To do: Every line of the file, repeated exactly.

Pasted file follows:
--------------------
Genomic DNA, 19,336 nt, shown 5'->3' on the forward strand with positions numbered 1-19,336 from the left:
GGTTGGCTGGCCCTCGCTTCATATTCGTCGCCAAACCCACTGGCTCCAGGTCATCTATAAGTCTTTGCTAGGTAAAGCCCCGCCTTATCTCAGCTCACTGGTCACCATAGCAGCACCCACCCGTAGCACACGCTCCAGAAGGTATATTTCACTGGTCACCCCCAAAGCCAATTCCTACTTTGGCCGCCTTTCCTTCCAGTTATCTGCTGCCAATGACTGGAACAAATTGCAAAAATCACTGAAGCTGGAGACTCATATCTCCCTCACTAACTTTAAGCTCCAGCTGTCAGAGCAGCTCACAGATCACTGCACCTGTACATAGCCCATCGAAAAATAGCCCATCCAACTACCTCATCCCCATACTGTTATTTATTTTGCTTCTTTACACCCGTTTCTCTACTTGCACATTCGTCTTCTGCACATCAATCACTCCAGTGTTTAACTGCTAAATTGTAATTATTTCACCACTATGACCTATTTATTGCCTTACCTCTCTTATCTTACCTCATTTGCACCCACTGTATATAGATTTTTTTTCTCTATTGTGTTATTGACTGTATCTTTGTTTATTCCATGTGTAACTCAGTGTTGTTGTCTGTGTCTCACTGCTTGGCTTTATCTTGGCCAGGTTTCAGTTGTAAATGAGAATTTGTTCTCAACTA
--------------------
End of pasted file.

Genomic DNA, 19,336 nt, shown 5'->3' on the forward strand with positions numbered 1-19,336 from the left:
GGTTGGCTGGCCCTCGCTTCATATTCGTCGCCAAACCCACTGGCTCCAGGTCATCTATAAGTCTTTGCTAGGTAAAGCCCCGCCTTATCTCAGCTCACTGGTCACCATAGCAGCACCCACCCGTAGCACACGCTCCAGAAGGTATATTTCACTGGTCACCCCCAAAGCCAATTCCTACTTTGGCCGCCTTTCCTTCCAGTTATCTGCTGCCAATGACTGGAACAAATTGCAAAAATCACTGAAGCTGGAGACTCATATCTCCCTCACTAACTTTAAGCTCCAGCTGTCAGAGCAGCTCACAGATCACTGCACCTGTACATAGCCCATCGAAAAATAGCCCATCCAACTACCTCATCCCCATACTGTTATTTATTTTGCTTCTTTACACCCGTTTCTCTACTTGCACATTCGTCTTCTGCACATCAATCACTCCAGTGTTTAACTGCTAAATTGTAATTATTTCACCACTATGACCTATTTATTGCCTTACCTCTCTTATCTTACCTCATTTGCACCCACTGTATATAGATTTTTTTTCTCTATTGTGTTATTGACTGTATCTTTGTTTATTCCATGTGTAACTCAGTGTTGTTGTCTGTGTCTCACTGCTTGGCTTTATCTTGGCCAGGTTTCAGTTGTAAATGAGAATTTGTTCTCAACTA